• Stability control: Standard
  • Tyre pressure sensor monitor deflation detection system: Standard
  • Driver airbag: Standard
  • Front passenger airbag: Standard
  • Front side airbags: Standard
  • Curtain airbags: Standard
  • Airbag quantity: 6
  • Lane departure warning: lane keeping assist
  • Lane change blindspot warning assist monitor: Standard
  • Attention assist rest assist break alert: Standard
  • Automatic drive away locking: Standard
  • Electric child proof safety lock switch: Standard
  • Approach home safe lighting time delay park headlights: Standard
  • Directional turning headlights: opt LED
  • Adaptive headlights varying light distribution: opt LED
  • Start stop button: Standard
  • Hillstart assist hillholder: Standard
  • Alloy wheelsrims: Standard
  • Electronically adjustable suspension: opt adaptive air
  • Power steering: Standard
  • Multifunction steering wheel controls: Standard
  • Head up display: Optional
  • On board computer multi information display: Standard
  • Navigation: Standard
  • Cruise control: adaptive
  • Active adaptive cruise control: Standard
  • Bluetooth connectivity: Standard
  • Voice control: Standard
  • USB port: 6
  • Powersocket 12V: 2
  • Central locking: keyless (opt activity key)
  • Remote central locking: Standard
  • Key less access start hands free key: Standard
  • Electric windows: front + rear
  • Rain sensor auto wipers: Standard
  • Auto dim interior mirror: Standard
  • Electric adjust mirrors: Standard
  • Heated exterior mirrors: Standard
  • Auto dimexterior mirrors: Standard
  • Sun roof: opt fixed panoramic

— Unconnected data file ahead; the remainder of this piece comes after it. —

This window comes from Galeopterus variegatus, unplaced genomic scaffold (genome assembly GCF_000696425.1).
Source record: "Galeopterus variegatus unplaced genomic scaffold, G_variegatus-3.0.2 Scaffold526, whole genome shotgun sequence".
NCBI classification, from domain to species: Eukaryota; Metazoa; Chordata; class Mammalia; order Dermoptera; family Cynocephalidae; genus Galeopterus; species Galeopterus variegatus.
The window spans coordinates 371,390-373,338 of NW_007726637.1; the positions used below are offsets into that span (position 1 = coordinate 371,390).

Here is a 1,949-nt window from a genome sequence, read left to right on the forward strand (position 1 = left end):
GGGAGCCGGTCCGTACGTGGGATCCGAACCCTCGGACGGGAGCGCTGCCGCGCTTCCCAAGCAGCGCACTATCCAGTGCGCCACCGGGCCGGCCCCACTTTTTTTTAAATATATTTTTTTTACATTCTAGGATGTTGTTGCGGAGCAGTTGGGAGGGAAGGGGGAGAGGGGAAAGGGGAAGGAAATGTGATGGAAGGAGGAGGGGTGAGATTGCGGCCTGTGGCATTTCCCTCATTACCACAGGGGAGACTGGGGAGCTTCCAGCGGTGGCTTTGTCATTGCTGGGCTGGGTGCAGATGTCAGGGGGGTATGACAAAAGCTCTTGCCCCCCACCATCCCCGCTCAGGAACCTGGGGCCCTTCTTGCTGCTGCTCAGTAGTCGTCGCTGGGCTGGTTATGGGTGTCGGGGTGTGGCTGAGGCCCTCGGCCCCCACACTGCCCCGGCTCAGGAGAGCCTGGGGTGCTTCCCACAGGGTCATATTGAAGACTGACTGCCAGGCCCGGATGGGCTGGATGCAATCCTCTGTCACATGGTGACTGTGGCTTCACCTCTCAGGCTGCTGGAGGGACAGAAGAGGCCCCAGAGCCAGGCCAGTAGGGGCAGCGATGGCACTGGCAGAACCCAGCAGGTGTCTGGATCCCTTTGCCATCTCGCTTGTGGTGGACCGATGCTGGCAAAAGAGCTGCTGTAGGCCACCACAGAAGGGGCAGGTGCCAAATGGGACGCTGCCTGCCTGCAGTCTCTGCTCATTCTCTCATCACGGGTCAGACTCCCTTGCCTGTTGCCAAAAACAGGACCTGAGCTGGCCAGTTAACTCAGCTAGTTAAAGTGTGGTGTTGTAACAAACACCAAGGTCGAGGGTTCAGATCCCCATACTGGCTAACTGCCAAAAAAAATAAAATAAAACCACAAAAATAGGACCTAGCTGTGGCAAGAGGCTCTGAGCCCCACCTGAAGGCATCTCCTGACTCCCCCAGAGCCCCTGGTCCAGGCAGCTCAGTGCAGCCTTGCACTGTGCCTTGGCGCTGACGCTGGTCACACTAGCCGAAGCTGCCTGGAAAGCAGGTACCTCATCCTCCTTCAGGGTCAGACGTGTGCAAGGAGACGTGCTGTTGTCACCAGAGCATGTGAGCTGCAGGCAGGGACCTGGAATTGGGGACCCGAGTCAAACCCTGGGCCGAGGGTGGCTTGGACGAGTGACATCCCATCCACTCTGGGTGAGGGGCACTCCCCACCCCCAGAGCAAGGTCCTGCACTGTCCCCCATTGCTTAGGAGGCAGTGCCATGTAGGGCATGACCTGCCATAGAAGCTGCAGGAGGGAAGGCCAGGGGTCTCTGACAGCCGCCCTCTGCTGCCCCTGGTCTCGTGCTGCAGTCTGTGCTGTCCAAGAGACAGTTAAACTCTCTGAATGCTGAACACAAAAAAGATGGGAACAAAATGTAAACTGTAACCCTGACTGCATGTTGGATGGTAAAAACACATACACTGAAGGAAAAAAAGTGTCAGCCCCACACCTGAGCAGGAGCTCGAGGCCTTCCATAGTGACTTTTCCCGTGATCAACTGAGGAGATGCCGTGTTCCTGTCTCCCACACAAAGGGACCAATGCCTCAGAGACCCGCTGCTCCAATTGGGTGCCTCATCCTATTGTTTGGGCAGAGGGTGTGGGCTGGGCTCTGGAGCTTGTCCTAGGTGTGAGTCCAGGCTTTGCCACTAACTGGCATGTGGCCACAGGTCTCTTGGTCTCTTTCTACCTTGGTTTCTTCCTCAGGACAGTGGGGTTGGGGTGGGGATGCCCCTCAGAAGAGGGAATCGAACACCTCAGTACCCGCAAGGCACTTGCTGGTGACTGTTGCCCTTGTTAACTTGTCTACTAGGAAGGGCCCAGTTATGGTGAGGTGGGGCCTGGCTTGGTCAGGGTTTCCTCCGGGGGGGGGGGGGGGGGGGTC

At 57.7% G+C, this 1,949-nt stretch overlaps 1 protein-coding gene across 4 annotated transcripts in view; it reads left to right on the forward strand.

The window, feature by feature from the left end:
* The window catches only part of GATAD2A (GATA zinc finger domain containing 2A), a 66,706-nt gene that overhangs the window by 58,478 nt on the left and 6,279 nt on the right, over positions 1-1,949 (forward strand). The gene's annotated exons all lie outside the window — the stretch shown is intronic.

• Panoramic roof: opt fixed
  • Memory for electric seat adjustment: Standard
  • Daytime driving running lights: LED
  • Light sensor auto on off lights: Standard
  • Xenon headlights: LED (opt matrix LED)
  • Highbeam assist: Optional
  • Frontfog lamps lights: opt LED
  • Highlevel 3rd brakelight: Standard
  • Rear fog lamps lights: Standard
  • Camera for park distance control: rear (opt surround view)
  • Rear spoiler: Standard
  • Fuel Type: electric
  • Fuel range average: 470 electric km
  • Driven wheels: all
  • Driven wheels quantity: 4
  • Gearratios quantity: E
  • Gearshift: automatic
  • Transmission type: automatic
  • Electromechanical parking brake: Standard
  • Front tyres: 245/50 R20
  • Reartyres: 245/50 R20
  • Air suspension: Optional
  • Length: 4682 mm
  • Width excl mirrors incl mirrors: 2011-2139 mm
  • Height: 1565 mm
  • Wheel base: 2990 mm
  • Turning circle wheels body: 12.0 m
  • Load volume / capacity: 656-1453 L
  • Load volume / capacity: 1453 L
  • Unladen/tare/kerb weight: 2208 kg
  • Load carrying capacity / payload: 462
  • Gross weight (GVM): 2670 kg
  • Fuel tank capacity (incl reserve): 0l
  • Fuel consumption average: 0.0 l/100km
  • CO2 emissions average: 0g/km
  • Power maximum: 294 kW
  • Power maximum total: 294e kW
  • Power to weight ratio: 133.2 kW/ton
  • Torque maximum: 696 Nm
  • Torque maximum total: 696e Nm
  • Torque to weight ratio: 315 Nm/ton
  • Acceleration 0-100 kmh: 4.8s
  • Maximum top speed: 200 km/h
  • Engine capacity: electric cc
  • Engine size: electricl
  • enginedetailshort: elec
  • Engine + detail: electric
  • Cylinder layout + quantity: e
  • Warranty time (years): 5 vehicle / 8 battery
  • Warranty distance (km): 100000 vehicle / 160000 battery km
  • Brand: Jaguar
  • Status: c
  • Segment: passenger car
  • MMcode: 29075260
  • MMVariant: I-PACE SE 90KWh (294KW)
  • MMintrodat: 2019-01-11
  • Introdate: 2019-08-16
  • DuoportarecordID: Jagu_I-Pa1e6